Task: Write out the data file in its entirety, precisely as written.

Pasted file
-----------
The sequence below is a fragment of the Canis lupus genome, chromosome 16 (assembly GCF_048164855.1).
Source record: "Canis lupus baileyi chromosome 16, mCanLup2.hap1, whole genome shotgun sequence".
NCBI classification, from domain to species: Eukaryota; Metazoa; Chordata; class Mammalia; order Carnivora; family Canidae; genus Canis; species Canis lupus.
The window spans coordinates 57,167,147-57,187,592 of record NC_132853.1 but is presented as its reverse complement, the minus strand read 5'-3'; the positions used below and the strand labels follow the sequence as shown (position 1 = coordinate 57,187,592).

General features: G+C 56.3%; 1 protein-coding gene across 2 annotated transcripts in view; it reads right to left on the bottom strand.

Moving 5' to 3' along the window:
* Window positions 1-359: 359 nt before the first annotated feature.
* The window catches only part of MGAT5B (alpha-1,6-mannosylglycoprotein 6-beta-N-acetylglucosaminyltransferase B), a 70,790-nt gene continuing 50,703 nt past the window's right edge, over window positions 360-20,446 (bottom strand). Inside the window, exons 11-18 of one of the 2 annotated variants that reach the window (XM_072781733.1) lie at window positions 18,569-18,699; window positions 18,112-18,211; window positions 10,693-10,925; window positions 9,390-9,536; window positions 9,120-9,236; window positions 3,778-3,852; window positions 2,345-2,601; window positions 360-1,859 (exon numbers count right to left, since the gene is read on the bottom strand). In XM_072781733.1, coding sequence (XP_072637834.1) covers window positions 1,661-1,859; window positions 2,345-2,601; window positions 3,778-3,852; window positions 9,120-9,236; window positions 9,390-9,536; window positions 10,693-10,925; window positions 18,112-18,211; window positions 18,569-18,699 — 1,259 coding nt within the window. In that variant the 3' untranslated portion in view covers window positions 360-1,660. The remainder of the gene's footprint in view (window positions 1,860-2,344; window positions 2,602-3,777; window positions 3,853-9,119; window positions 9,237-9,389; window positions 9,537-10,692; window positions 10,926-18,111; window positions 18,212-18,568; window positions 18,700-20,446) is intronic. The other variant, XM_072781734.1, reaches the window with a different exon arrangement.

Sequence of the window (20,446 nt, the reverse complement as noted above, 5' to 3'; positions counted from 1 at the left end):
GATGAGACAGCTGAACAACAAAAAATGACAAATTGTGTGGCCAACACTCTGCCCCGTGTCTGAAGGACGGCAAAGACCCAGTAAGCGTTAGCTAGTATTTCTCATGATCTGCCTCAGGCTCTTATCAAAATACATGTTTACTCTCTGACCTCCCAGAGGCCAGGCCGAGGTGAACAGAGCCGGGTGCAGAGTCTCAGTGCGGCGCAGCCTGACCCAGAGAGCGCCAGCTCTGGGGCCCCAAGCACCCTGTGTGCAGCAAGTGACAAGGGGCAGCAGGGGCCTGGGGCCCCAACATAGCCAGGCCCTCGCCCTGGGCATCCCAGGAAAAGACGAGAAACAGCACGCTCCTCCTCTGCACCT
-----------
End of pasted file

The sequence below is a fragment of the Canis lupus genome, chromosome 16 (assembly GCF_048164855.1).
Source record: "Canis lupus baileyi chromosome 16, mCanLup2.hap1, whole genome shotgun sequence".
NCBI classification, from domain to species: Eukaryota; Metazoa; Chordata; class Mammalia; order Carnivora; family Canidae; genus Canis; species Canis lupus.
The window spans coordinates 57,167,147-57,187,592 of record NC_132853.1 but is presented as its reverse complement, the minus strand read 5'-3'; the positions used below and the strand labels follow the sequence as shown (position 1 = coordinate 57,187,592).

General features: G+C 56.3%; 1 protein-coding gene across 2 annotated transcripts in view; it reads right to left on the bottom strand.

Moving 5' to 3' along the window:
* Window positions 1-359: 359 nt before the first annotated feature.
* The window catches only part of MGAT5B (alpha-1,6-mannosylglycoprotein 6-beta-N-acetylglucosaminyltransferase B), a 70,790-nt gene continuing 50,703 nt past the window's right edge, over window positions 360-20,446 (bottom strand). Inside the window, exons 11-18 of one of the 2 annotated variants that reach the window (XM_072781733.1) lie at window positions 18,569-18,699; window positions 18,112-18,211; window positions 10,693-10,925; window positions 9,390-9,536; window positions 9,120-9,236; window positions 3,778-3,852; window positions 2,345-2,601; window positions 360-1,859 (exon numbers count right to left, since the gene is read on the bottom strand). In XM_072781733.1, coding sequence (XP_072637834.1) covers window positions 1,661-1,859; window positions 2,345-2,601; window positions 3,778-3,852; window positions 9,120-9,236; window positions 9,390-9,536; window positions 10,693-10,925; window positions 18,112-18,211; window positions 18,569-18,699 — 1,259 coding nt within the window. In that variant the 3' untranslated portion in view covers window positions 360-1,660. The remainder of the gene's footprint in view (window positions 1,860-2,344; window positions 2,602-3,777; window positions 3,853-9,119; window positions 9,237-9,389; window positions 9,537-10,692; window positions 10,926-18,111; window positions 18,212-18,568; window positions 18,700-20,446) is intronic. The other variant, XM_072781734.1, reaches the window with a different exon arrangement.

Sequence of the window (20,446 nt, the reverse complement as noted above, 5' to 3'; positions counted from 1 at the left end):
GATGAGACAGCTGAACAACAAAAAATGACAAATTGTGTGGCCAACACTCTGCCCCGTGTCTGAAGGACGGCAAAGACCCAGTAAGCGTTAGCTAGTATTTCTCATGATCTGCCTCAGGCTCTTATCAAAATACATGTTTACTCTCTGACCTCCCAGAGGCCAGGCCGAGGTGAACAGAGCCGGGTGCAGAGTCTCAGTGCGGCGCAGCCTGACCCAGAGAGCGCCAGCTCTGGGGCCCCAAGCACCCTGTGTGCAGCAAGTGACAAGGGGCAGCAGGGGCCTGGGGCCCCAACATAGCCAGGCCCTCGCCCTGGGCATCCCAGGAAAAGACGAGAAACAGCACGCTCCTCCTCTGCACCT